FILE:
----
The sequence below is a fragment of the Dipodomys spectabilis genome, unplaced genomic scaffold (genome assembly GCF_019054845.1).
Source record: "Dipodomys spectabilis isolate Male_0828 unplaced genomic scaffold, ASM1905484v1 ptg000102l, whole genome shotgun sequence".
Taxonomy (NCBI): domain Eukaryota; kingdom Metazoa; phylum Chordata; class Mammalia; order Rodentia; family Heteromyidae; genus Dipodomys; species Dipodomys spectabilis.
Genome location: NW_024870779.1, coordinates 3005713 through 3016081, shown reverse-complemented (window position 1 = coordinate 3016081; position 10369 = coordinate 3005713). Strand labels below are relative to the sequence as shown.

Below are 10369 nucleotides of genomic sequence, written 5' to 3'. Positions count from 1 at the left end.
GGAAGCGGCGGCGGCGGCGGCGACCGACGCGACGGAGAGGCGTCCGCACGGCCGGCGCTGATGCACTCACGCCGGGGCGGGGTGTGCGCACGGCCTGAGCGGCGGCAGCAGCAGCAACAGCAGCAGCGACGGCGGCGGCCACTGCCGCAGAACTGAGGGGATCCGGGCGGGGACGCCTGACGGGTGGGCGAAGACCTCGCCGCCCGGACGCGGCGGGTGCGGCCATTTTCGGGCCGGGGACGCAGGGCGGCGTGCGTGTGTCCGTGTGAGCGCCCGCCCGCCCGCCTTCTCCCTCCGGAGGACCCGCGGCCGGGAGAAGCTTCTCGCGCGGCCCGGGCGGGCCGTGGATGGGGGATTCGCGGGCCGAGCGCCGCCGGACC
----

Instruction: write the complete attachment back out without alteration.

The sequence below is a fragment of the Dipodomys spectabilis genome, unplaced genomic scaffold (genome assembly GCF_019054845.1).
Source record: "Dipodomys spectabilis isolate Male_0828 unplaced genomic scaffold, ASM1905484v1 ptg000102l, whole genome shotgun sequence".
Taxonomy (NCBI): domain Eukaryota; kingdom Metazoa; phylum Chordata; class Mammalia; order Rodentia; family Heteromyidae; genus Dipodomys; species Dipodomys spectabilis.
Genome location: NW_024870779.1, coordinates 3005713 through 3016081, shown reverse-complemented (window position 1 = coordinate 3016081; position 10369 = coordinate 3005713). Strand labels below are relative to the sequence as shown.

Below are 10369 nucleotides of genomic sequence, written 5' to 3'. Positions count from 1 at the left end.
GGAAGCGGCGGCGGCGGCGGCGACCGACGCGACGGAGAGGCGTCCGCACGGCCGGCGCTGATGCACTCACGCCGGGGCGGGGTGTGCGCACGGCCTGAGCGGCGGCAGCAGCAGCAACAGCAGCAGCGACGGCGGCGGCCACTGCCGCAGAACTGAGGGGATCCGGGCGGGGACGCCTGACGGGTGGGCGAAGACCTCGCCGCCCGGACGCGGCGGGTGCGGCCATTTTCGGGCCGGGGACGCAGGGCGGCGTGCGTGTGTCCGTGTGAGCGCCCGCCCGCCCGCCTTCTCCCTCCGGAGGACCCGCGGCCGGGAGAAGCTTCTCGCGCGGCCCGGGCGGGCCGTGGATGGGGGATTCGCGGGCCGAGCGCCGCCGGACC